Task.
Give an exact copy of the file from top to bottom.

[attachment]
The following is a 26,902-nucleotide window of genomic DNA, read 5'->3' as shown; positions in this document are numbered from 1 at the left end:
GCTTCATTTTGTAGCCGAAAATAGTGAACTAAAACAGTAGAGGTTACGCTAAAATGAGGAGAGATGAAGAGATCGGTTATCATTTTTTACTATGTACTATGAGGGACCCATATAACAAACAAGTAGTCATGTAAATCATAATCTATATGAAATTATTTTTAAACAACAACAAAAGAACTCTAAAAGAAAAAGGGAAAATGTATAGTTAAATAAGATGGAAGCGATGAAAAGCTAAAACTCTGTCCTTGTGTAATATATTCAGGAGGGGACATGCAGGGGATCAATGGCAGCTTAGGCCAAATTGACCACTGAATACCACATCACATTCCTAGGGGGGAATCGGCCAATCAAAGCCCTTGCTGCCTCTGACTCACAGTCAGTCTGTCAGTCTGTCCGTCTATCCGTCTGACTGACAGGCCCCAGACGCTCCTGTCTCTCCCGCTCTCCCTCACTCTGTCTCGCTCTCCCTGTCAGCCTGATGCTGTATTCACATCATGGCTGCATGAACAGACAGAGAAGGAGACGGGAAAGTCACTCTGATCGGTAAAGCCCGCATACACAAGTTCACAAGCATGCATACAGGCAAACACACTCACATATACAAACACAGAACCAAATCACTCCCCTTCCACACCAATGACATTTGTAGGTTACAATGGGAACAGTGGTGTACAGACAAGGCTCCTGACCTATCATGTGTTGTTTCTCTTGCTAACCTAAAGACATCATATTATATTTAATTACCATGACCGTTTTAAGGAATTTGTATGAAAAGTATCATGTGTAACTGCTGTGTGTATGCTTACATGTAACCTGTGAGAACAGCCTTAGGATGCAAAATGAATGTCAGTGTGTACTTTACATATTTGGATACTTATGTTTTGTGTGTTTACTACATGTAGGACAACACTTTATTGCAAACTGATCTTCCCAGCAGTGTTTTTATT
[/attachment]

The following is a 26,902-nucleotide window of genomic DNA, read 5'->3' as shown; positions in this document are numbered from 1 at the left end:
GCTTCATTTTGTAGCCGAAAATAGTGAACTAAAACAGTAGAGGTTACGCTAAAATGAGGAGAGATGAAGAGATCGGTTATCATTTTTTACTATGTACTATGAGGGACCCATATAACAAACAAGTAGTCATGTAAATCATAATCTATATGAAATTATTTTTAAACAACAACAAAAGAACTCTAAAAGAAAAAGGGAAAATGTATAGTTAAATAAGATGGAAGCGATGAAAAGCTAAAACTCTGTCCTTGTGTAATATATTCAGGAGGGGACATGCAGGGGATCAATGGCAGCTTAGGCCAAATTGACCACTGAATACCACATCACATTCCTAGGGGGGAATCGGCCAATCAAAGCCCTTGCTGCCTCTGACTCACAGTCAGTCTGTCAGTCTGTCCGTCTATCCGTCTGACTGACAGGCCCCAGACGCTCCTGTCTCTCCCGCTCTCCCTCACTCTGTCTCGCTCTCCCTGTCAGCCTGATGCTGTATTCACATCATGGCTGCATGAACAGACAGAGAAGGAGACGGGAAAGTCACTCTGATCGGTAAAGCCCGCATACACAAGTTCACAAGCATGCATACAGGCAAACACACTCACATATACAAACACAGAACCAAATCACTCCCCTTCCACACCAATGACATTTGTAGGTTACAATGGGAACAGTGGTGTACAGACAAGGCTCCTGACCTATCATGTGTTGTTTCTCTTGCTAACCTAAAGACATCATATTATATTTAATTACCATGACCGTTTTAAGGAATTTGTATGAAAAGTATCATGTGTAACTGCTGTGTGTATGCTTACATGTAACCTGTGAGAACAGCCTTAGGATGCAAAATGAATGTCAGTGTGTACTTTACATATTTGGATACTTATGTTTTGTGTGTTTACTACATGTAGGACAACACTTTATTGCAAACTGATCTTCCCAGCAGTGTTTTTATT